There are those who think Lake Powell is an environmental desecration.
I agree. It was a mistake. A political pork barrel. A great tragedy in process. Many say it will fill with silt and sand within a few hundred years and cease to exist.
But the old adage: ‘when you are given lemons, make lemonade’ rings somewhat true. It’s not going away within our lifetimes and it has much to offer.
Though the journey is not for the faint of heart, the 186 mile long lake allows access to magical refuges and vast horizons in the desert. It may have looked like Thomas Moran’s landscape: Amphitheater Utah Territory before filling with water.
The juxtaposition of stark desert vistas and abundant clear water is stunning. Opposites on the color wheel: orange and blue are the dominant colors. Orangey-red sandstone and sky-struck cerulean waters are all you see in every direction.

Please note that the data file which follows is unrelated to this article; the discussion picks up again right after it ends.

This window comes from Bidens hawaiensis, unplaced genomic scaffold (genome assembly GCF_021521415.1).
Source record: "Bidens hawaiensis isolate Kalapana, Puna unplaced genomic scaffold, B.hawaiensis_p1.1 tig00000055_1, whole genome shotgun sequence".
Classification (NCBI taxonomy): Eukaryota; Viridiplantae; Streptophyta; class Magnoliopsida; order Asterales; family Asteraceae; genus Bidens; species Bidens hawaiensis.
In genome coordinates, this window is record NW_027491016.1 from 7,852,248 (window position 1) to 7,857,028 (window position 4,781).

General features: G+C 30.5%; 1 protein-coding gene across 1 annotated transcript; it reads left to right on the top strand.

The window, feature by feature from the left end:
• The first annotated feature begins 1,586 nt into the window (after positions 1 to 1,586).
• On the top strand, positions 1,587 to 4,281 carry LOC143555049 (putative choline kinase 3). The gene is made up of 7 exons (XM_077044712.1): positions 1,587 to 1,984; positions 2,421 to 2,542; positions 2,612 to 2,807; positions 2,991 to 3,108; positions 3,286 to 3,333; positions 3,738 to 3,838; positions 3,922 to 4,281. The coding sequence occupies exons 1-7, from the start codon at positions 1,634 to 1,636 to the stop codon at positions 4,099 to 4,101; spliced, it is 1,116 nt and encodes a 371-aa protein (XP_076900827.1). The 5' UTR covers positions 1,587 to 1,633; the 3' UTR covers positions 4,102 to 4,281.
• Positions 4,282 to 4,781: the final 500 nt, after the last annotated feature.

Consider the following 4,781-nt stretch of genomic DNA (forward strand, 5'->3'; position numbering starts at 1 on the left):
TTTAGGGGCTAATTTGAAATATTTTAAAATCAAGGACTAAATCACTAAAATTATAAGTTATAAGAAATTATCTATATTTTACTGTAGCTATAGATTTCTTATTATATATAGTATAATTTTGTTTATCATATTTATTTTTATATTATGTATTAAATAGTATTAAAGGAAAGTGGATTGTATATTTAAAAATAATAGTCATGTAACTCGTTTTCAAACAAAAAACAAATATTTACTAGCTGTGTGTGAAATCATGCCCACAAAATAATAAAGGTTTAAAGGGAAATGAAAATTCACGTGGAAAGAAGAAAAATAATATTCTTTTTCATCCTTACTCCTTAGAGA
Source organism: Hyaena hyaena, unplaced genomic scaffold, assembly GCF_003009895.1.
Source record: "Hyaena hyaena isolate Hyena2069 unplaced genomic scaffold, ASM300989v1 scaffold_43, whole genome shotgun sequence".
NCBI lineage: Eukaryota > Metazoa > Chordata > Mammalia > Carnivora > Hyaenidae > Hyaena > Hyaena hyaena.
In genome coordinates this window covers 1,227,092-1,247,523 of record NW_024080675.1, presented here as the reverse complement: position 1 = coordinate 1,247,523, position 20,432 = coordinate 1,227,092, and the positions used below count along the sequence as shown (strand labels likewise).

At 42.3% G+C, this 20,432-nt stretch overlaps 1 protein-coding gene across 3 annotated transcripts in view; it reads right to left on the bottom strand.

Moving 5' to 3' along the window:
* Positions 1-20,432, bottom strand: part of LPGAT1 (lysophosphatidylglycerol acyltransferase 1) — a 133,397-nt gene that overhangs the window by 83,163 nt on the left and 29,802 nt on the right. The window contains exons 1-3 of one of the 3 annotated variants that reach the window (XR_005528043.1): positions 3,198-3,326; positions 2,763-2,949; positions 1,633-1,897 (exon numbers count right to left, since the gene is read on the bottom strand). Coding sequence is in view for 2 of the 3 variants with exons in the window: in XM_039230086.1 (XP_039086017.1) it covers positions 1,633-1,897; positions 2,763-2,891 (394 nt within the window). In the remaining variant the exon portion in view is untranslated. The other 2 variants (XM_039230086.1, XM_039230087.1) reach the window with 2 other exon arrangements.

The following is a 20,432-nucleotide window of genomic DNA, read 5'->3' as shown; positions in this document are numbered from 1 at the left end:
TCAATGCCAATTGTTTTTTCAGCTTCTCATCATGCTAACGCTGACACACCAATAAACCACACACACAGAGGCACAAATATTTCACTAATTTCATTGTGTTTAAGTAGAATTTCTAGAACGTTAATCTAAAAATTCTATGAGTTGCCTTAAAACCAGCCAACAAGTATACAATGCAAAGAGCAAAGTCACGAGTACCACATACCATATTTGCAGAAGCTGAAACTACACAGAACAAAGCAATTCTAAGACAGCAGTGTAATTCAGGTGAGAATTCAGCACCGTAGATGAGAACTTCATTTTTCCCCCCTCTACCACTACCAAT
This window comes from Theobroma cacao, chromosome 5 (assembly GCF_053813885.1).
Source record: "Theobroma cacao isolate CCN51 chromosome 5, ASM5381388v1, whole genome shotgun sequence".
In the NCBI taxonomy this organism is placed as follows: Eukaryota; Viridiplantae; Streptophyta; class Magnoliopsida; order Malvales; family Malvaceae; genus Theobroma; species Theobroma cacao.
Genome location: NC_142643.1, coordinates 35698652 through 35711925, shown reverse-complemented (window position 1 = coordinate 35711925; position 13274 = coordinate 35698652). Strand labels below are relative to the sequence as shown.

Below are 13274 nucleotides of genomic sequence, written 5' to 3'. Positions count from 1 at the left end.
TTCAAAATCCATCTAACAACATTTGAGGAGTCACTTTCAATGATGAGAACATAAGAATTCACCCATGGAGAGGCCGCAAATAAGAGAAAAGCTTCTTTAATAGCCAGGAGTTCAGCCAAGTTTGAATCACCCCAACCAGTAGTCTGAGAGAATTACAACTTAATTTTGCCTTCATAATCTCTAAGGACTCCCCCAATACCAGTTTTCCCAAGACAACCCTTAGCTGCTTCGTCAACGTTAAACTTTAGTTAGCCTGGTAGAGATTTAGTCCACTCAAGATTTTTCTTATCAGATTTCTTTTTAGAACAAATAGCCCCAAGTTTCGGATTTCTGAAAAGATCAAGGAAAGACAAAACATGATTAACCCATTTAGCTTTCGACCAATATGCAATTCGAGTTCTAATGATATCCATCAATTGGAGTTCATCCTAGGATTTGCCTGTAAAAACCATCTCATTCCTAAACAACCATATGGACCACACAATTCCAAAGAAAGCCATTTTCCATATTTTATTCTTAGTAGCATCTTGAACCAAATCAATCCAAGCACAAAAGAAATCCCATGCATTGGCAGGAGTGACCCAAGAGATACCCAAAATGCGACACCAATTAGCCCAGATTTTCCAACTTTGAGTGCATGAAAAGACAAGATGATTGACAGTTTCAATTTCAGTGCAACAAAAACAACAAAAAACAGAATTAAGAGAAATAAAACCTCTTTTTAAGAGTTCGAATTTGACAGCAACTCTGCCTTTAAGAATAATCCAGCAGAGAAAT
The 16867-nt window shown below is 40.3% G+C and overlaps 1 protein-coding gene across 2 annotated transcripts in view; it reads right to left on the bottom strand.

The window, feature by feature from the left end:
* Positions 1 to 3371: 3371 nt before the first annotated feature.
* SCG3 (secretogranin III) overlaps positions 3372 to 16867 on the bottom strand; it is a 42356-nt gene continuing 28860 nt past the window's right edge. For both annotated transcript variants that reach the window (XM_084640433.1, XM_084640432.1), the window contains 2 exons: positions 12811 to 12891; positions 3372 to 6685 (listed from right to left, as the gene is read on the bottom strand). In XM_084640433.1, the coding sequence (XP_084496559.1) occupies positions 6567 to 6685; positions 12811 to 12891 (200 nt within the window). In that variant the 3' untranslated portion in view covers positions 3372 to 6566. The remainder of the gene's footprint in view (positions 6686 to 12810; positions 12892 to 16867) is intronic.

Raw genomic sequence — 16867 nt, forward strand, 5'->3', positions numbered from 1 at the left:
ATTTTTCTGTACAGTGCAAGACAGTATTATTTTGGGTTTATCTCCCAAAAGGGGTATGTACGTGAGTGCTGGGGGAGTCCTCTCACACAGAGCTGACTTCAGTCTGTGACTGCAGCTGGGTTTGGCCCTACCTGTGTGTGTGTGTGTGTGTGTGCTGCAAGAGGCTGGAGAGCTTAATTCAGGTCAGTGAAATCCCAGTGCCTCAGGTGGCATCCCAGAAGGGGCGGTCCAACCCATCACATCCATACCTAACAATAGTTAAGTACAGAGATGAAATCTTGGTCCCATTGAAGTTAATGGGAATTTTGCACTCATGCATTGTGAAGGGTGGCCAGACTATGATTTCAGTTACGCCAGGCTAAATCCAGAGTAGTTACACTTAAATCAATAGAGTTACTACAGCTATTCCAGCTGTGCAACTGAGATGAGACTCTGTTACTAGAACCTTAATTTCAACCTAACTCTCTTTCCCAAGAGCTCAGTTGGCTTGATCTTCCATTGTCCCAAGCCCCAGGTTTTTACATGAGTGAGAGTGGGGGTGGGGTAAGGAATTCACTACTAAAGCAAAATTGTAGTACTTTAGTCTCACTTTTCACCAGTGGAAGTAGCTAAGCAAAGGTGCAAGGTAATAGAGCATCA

Sculptural forms carved by wind and water must have been some of the inspiration for Henry Moore’s abstractions of the human figure. At the lake they are everywhere. Towers, spires, gracefully curved canyon walls.
And then there is the magic of plants in the desert. They must be tough and tenacious to survive. And lucky. Over the eons, they have developed deep roots and defensive mechanisms such as thorns, and bitter or poisonous sap. For those who live in green and water-logged climates it may be difficult to understand, but somehow each plant becomes more precious, more exquisite in its rarity. More noble and admirable in its struggle to survive.
All life forms from snakes, pocket mice and lizards to bighorn sheep, bobcats and coyotes are part of a delicate balance of life in the desert.
I find it overwhelmingly beautiful and vast. I tried to paint while I was here but found it exceedingly difficult. Partly because of wind which dried my paints and blew my easel over, but also because of the immensity.
Artist David Drummond has created many luminous watercolors of the landscapes of Lake Powell. Taking hundreds of photos will allow me to explore the imagery in the studio here in green, green, green Vermont.